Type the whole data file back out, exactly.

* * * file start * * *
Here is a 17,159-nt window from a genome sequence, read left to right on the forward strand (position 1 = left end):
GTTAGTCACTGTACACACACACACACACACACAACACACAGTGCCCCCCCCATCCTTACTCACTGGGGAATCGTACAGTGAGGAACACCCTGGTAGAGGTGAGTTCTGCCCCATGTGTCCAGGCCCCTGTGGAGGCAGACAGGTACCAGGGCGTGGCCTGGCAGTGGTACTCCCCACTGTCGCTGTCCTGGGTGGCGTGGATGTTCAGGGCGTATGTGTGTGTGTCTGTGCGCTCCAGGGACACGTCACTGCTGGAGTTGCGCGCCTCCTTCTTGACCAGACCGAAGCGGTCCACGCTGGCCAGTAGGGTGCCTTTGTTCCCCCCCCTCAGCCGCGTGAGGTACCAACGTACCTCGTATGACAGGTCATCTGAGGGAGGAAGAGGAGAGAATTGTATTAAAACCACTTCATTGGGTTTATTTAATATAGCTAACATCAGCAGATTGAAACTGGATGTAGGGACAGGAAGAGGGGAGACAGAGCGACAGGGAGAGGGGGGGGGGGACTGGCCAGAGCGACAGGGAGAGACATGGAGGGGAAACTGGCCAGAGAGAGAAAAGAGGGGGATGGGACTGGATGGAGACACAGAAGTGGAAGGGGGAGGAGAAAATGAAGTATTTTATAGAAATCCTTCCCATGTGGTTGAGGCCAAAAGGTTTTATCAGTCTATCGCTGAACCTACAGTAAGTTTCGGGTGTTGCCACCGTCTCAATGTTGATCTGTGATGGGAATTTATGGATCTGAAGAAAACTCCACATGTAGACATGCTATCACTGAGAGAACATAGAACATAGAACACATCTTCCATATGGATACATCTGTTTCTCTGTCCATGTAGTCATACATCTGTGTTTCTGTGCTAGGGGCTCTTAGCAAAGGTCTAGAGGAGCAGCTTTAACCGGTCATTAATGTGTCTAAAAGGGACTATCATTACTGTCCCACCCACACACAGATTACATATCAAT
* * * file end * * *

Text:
Here is a 17,159-nt window from a genome sequence, read left to right on the forward strand (position 1 = left end):
GTTAGTCACTGTACACACACACACACACACACAACACACAGTGCCCCCCCCATCCTTACTCACTGGGGAATCGTACAGTGAGGAACACCCTGGTAGAGGTGAGTTCTGCCCCATGTGTCCAGGCCCCTGTGGAGGCAGACAGGTACCAGGGCGTGGCCTGGCAGTGGTACTCCCCACTGTCGCTGTCCTGGGTGGCGTGGATGTTCAGGGCGTATGTGTGTGTGTCTGTGCGCTCCAGGGACACGTCACTGCTGGAGTTGCGCGCCTCCTTCTTGACCAGACCGAAGCGGTCCACGCTGGCCAGTAGGGTGCCTTTGTTCCCCCCCCTCAGCCGCGTGAGGTACCAACGTACCTCGTATGACAGGTCATCTGAGGGAGGAAGAGGAGAGAATTGTATTAAAACCACTTCATTGGGTTTATTTAATATAGCTAACATCAGCAGATTGAAACTGGATGTAGGGACAGGAAGAGGGGAGACAGAGCGACAGGGAGAGGGGGGGGGGGACTGGCCAGAGCGACAGGGAGAGACATGGAGGGGAAACTGGCCAGAGAGAGAAAAGAGGGGGATGGGACTGGATGGAGACACAGAAGTGGAAGGGGGAGGAGAAAATGAAGTATTTTATAGAAATCCTTCCCATGTGGTTGAGGCCAAAAGGTTTTATCAGTCTATCGCTGAACCTACAGTAAGTTTCGGGTGTTGCCACCGTCTCAATGTTGATCTGTGATGGGAATTTATGGATCTGAAGAAAACTCCACATGTAGACATGCTATCACTGAGAGAACATAGAACATAGAACACATCTTCCATATGGATACATCTGTTTCTCTGTCCATGTAGTCATACATCTGTGTTTCTGTGCTAGGGGCTCTTAGCAAAGGTCTAGAGGAGCAGCTTTAACCGGTCATTAATGTGTCTAAAAGGGACTATCATTACTGTCCCACCCACACACAGATTACATATCAAT